Risk Factors for Skeletal Related Events in Breast Cancer Patients Receiving Bisphosphonates for Bone Metastases (PROVISTII)
Bone is the most common site of distant breast cancer recurrence, and 65-75% of women with advanced breast cancer will develop bone metastases during the course of their disease. The most pressing problem in management of bony metastases today, is the inability to reliably identify patients at high risk for skeletal related events (SREs) (such as bone fractures, surgery/radiotherapy for pain or prevention of fractures, high calcium levels, and spinal cord compression) despite the standard use of bone medication (bisphosphonates). Using the latest innovations both in imaging and blood tests, this novel pilot project will develop a risk model for predicting bone metastases, which will be able to identify patients who would most benefit from novel treatments, such as the multikinase inhibitor Zactima and the Src inhibitor, AZD0530. Given that approximately 1/3 of patients with metastatic breast cancer and bony disease will sustain an SRE despite use of a bisphosphonate, there is an urgent unmet need in this large population to introduce effective bone protective agents.
|Study Design:||Observational Model: Cohort
Time Perspective: Prospective
|Official Title:||Prospective Identification of Risk Factors for Skeletal Related Events in Breast Cancer Patients Receiving Bisphosphonates for Bone Metastases|
- Skeletal related event [ Time Frame: 0 to 24 months ] [ Designated as safety issue: No ]Primary outcome is any SRE such as pathological fractures, surgery/radiotherapy for pain/prevention of fractures, hypercalcemia, and spinal cord compression.
Biospecimen Retention: Samples Without DNA
serum and urine
|Study Start Date:||February 2009|
|Estimated Study Completion Date:||January 2015|
|Primary Completion Date:||April 2013 (Final data collection date for primary outcome measure)|
breast cancer with metastasis
female breast cancer patients with metastases to any site
Bone is the most common site of distant breast cancer recurrence, and 65-75% of women with advanced breast cancer will develop bone metastases during the course of their disease. Bone metastases can significantly adversely impact on quality of life by causing pain and skeletal related events (SREs) such as pathological fractures, surgery/radiotherapy for pain/prevention of fractures, hypercalcemia, and spinal cord compression. These complications of bone metastases may necessitate multiple medical, surgical, and radiation interventions. Indeed, prior to the widespread use of bisphosphonates, over two thirds (2/3) of women with bone metastases developed at least one SRE. Despite prolonged bisphosphonate use, many patients will continue to have progression of their bone metastases and develop SREs. The most pressing problem in management of bony metastases today, is the inability to reliably identify patients at high risk for SREs despite standard bisphosphonate use.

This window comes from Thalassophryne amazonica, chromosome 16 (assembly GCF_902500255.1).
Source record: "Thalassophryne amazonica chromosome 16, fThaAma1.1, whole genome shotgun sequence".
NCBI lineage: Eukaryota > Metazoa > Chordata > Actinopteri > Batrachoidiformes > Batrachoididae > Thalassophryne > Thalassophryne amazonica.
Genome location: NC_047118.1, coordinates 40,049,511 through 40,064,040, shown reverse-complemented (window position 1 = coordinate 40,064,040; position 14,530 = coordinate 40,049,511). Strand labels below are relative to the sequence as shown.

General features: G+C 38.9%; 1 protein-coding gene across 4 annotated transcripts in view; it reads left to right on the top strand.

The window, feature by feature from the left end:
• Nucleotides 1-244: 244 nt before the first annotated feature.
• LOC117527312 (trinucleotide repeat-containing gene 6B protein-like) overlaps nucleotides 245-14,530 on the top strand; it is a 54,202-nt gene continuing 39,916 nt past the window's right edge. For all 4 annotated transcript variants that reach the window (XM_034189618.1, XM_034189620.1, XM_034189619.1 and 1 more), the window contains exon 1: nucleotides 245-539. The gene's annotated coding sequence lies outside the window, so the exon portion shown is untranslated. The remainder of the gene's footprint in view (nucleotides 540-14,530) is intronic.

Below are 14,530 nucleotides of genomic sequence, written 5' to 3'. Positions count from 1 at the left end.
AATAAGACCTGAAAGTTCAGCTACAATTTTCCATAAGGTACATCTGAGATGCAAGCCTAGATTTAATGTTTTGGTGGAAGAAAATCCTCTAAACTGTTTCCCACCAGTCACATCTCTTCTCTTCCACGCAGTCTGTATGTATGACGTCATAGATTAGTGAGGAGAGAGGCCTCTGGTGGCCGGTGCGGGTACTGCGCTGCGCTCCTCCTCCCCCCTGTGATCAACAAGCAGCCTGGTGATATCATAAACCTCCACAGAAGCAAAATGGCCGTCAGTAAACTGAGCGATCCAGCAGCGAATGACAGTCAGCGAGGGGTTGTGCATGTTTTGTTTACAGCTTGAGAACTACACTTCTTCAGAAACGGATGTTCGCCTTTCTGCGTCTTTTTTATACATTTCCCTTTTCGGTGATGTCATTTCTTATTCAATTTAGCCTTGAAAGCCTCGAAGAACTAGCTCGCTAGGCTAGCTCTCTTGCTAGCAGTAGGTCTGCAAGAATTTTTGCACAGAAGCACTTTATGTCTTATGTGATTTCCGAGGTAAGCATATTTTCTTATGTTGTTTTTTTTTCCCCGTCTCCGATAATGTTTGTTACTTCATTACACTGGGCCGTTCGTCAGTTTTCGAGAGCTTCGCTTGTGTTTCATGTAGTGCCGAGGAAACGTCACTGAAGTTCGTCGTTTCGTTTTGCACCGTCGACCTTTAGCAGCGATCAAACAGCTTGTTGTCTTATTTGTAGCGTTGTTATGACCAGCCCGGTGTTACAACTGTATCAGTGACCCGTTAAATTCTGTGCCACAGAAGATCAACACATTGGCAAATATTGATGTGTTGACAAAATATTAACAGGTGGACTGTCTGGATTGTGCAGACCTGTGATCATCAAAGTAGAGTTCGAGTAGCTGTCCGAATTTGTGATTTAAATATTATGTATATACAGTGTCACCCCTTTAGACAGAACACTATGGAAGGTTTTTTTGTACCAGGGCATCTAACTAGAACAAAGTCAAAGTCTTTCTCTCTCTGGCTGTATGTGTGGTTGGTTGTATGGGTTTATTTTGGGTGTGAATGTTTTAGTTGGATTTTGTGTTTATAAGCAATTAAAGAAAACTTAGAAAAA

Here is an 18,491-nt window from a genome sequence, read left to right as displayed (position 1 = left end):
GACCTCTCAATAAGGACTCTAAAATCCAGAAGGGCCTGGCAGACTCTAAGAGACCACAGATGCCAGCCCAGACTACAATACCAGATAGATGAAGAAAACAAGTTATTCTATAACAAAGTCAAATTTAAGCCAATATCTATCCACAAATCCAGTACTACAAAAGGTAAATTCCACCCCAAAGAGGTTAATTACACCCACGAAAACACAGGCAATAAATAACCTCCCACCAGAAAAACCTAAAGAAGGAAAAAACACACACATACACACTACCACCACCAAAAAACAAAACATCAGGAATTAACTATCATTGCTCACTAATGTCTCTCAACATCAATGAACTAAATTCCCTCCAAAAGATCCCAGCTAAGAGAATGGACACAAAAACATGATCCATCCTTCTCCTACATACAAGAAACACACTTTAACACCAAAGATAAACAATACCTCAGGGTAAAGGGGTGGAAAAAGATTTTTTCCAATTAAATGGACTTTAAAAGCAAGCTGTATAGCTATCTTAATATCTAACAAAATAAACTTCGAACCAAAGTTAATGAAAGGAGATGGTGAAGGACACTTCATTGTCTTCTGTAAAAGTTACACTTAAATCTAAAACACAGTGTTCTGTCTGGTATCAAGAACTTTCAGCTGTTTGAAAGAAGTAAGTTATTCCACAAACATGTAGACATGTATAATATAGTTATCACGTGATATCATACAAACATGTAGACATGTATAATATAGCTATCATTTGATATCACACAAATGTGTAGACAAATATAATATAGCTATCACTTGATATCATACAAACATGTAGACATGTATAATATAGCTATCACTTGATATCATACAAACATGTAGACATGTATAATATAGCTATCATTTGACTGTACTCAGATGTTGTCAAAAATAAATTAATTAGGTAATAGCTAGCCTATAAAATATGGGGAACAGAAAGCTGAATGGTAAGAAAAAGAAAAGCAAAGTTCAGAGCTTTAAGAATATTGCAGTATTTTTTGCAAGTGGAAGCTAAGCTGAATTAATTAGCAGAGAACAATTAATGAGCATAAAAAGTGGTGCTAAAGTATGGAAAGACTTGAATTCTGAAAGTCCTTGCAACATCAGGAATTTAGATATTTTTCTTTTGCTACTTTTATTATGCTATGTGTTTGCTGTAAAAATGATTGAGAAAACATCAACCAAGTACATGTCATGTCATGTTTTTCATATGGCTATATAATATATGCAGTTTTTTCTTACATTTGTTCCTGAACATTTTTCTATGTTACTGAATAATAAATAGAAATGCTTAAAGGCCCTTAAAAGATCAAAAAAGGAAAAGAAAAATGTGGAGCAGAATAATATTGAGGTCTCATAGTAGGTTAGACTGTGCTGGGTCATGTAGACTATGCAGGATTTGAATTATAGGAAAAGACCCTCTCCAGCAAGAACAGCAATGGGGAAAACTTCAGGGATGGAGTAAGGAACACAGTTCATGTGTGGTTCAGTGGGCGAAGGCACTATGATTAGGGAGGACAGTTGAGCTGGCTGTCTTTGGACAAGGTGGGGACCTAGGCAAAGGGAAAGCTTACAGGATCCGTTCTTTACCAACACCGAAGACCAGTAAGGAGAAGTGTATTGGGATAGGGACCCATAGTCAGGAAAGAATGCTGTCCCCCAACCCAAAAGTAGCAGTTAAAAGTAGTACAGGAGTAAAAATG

Using a prospective, observational trial design, we will develop a prognostic model with baseline serum C-telopeptide (sCTx) as the predictor variable and SREs as the outcome variable. 60 breast cancer patients with metastases to any site will be approached for participation in this prospective single centered study. Baseline characteristics (and potential risk factors) will be recorded upon study enrollment, including clinical factors (prior fragility fracture, use of corticosteroids, age), bone mineral density, performance status, measures of quality of life and pain. Novel markers such as sCTx and bone specific alkaline phosphatase (bALP) will also be assessed. The WHO fracture risk assessment tool (http://www.shef.ac.uk) will be used to estimate baseline fracture risk according to osteoporosis guidelines and a calcium intake diet history will be taken. In addition, assessment of vertebral fractures will take place using two novel techniques, bone densitometric vertebral fracture assessment (VFA) and high resolution quantitative CT (HR-pQCT). Bone mineral density along with VFA will be performed at baseline and at one year of treatment.
Patients will be assessed every twelve weeks for twenty-four months with regards to: symptoms related to SREs, ECOG status, pain (using the BPI, a 7-point scale of analgesic use), and quality of life (using the FACT-BP, and FACT-BTSQ). In addition to being measured at baseline, sCTx and bALP will be measured every twelve weeks for twenty-four months. Calcium and 25-hydroxy vitamin D will be measured annually as part of regular clinical practice, and a CT scan of the thorax and abdomen as well as a bone scan will be preformed at least once yearly as part of regular clinical practice for patients with metastatic breast cancer.
Using the latest innovations both in imaging and medical biomarkers, this novel pilot project will develop a prospective risk model for predicting bone metastases, which will be able to identify patients who would most benefit from novel treatments, such as the multikinase inhibitor Zactima and the Src inhibitor, AZD0530.
Please refer to this study by its ClinicalTrials.gov identifier: NCT01144481
|University Health Network|
|Toronto, Ontario, Canada, M5G 2C4|
|Principal Investigator:||Angela MW Cheung, MD, PhD||University Health Network, Toronto|